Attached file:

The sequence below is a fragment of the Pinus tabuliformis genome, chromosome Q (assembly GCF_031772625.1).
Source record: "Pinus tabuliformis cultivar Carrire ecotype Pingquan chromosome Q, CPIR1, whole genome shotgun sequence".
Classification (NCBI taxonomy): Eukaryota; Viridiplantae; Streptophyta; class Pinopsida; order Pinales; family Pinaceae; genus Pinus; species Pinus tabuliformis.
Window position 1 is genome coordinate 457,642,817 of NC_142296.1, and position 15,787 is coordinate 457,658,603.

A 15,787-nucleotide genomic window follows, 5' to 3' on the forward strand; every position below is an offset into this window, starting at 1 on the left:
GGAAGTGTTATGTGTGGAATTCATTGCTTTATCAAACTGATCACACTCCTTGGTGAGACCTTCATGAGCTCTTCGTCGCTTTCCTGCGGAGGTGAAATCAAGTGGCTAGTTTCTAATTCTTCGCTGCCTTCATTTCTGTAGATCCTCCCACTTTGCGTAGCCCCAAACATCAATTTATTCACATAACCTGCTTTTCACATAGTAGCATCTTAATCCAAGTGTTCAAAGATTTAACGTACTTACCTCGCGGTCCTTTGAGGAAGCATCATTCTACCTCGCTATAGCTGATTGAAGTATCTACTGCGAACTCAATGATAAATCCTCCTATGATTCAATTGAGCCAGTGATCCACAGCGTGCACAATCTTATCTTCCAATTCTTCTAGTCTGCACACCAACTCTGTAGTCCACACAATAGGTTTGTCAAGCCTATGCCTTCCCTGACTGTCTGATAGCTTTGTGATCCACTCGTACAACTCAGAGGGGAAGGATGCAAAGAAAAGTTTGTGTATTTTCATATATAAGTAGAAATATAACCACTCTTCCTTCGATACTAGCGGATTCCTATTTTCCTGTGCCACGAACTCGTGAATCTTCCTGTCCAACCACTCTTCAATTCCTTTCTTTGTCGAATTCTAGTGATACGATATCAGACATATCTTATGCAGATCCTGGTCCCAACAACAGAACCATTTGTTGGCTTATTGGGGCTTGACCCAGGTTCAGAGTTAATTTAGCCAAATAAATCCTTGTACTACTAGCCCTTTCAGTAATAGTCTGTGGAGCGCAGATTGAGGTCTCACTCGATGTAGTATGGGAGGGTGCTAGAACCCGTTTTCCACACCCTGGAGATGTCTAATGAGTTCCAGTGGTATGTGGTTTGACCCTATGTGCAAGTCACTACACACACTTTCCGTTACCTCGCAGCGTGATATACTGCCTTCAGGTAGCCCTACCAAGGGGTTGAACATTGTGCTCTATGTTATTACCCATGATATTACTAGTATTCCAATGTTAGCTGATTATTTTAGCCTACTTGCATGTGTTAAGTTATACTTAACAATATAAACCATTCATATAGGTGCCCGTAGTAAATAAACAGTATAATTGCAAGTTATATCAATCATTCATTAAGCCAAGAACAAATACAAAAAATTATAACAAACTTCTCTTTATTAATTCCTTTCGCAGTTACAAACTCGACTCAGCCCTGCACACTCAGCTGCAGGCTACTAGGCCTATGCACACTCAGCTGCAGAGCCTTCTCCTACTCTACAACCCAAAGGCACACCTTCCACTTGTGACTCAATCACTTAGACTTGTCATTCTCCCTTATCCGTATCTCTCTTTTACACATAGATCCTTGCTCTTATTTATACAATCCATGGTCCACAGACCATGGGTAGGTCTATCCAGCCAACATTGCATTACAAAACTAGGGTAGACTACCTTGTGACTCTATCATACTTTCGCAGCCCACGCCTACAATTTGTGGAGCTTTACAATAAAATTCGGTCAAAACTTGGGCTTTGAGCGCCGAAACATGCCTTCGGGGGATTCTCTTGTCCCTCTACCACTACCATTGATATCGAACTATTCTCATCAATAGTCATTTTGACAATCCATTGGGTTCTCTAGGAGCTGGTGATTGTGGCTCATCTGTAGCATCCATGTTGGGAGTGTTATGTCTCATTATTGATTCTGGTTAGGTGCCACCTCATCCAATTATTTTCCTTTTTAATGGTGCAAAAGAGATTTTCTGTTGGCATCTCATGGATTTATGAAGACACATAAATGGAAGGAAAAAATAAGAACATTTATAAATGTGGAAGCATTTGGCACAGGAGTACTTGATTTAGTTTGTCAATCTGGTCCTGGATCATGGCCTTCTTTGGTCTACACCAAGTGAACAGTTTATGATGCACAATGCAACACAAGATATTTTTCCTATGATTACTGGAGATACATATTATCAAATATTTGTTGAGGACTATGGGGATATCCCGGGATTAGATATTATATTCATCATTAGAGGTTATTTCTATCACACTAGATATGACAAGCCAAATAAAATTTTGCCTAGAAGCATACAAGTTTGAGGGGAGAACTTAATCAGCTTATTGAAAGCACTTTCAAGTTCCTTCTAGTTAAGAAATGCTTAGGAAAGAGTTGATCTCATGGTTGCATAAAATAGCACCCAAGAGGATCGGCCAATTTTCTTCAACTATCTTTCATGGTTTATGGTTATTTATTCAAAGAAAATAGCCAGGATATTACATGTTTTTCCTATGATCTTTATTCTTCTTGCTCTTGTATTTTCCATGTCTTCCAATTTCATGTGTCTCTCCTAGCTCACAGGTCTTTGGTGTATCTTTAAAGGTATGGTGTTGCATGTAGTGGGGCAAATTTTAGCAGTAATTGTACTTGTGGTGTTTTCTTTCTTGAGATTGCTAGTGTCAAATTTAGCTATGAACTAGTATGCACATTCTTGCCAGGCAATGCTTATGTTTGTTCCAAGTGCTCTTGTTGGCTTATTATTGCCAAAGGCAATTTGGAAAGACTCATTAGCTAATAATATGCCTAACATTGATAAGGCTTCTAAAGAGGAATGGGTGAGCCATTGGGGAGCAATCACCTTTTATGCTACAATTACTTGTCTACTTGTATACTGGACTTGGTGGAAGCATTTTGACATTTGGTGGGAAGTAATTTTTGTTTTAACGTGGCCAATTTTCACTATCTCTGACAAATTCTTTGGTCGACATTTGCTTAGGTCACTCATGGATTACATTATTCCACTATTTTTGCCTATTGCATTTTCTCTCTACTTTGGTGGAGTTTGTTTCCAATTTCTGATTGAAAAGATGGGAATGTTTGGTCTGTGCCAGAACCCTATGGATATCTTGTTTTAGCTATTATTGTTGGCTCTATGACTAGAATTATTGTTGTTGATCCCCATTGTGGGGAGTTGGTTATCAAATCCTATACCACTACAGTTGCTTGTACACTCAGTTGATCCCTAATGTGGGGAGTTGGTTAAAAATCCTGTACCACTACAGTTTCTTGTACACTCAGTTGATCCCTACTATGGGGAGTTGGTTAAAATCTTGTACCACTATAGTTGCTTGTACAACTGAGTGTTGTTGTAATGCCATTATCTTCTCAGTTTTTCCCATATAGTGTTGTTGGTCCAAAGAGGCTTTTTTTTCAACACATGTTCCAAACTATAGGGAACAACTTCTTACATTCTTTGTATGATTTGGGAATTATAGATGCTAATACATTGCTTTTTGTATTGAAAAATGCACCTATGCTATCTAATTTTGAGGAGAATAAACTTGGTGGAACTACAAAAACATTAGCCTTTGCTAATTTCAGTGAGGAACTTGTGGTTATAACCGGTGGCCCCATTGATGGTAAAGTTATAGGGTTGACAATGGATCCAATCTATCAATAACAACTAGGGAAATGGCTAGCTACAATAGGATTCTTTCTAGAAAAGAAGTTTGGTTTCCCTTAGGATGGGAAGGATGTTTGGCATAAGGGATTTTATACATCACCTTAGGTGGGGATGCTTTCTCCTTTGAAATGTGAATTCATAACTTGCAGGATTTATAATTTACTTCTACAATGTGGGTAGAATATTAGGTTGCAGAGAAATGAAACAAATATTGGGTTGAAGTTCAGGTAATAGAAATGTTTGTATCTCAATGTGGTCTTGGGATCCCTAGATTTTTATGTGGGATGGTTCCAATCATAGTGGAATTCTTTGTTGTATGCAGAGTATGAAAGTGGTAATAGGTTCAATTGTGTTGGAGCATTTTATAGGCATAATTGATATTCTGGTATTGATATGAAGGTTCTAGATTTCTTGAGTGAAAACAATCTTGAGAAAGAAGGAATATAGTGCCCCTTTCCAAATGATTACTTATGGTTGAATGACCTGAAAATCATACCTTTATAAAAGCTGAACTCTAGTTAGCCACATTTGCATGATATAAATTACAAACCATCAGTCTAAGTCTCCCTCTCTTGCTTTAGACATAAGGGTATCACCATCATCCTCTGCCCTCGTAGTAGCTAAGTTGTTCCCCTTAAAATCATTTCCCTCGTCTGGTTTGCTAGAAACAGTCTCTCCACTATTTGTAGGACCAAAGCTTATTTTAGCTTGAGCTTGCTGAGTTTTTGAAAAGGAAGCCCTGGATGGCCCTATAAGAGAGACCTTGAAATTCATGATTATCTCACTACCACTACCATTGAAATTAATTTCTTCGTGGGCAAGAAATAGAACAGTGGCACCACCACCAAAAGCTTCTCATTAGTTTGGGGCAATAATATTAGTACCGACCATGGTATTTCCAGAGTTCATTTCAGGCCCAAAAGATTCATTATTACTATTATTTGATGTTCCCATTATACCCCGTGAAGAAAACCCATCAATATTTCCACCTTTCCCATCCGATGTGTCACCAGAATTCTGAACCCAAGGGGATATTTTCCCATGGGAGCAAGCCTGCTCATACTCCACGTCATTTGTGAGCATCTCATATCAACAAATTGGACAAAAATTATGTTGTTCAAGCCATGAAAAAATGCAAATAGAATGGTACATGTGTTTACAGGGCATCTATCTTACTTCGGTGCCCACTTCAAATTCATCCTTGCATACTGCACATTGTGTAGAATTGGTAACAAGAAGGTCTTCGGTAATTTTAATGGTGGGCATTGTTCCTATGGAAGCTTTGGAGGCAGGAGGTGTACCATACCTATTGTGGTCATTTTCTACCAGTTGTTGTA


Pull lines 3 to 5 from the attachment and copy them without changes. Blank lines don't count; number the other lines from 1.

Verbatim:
Classification (NCBI taxonomy): Eukaryota; Viridiplantae; Streptophyta; class Pinopsida; order Pinales; family Pinaceae; genus Pinus; species Pinus tabuliformis.
Window position 1 is genome coordinate 457,642,817 of NC_142296.1, and position 15,787 is coordinate 457,658,603.

A 15,787-nucleotide genomic window follows, 5' to 3' on the forward strand; every position below is an offset into this window, starting at 1 on the left: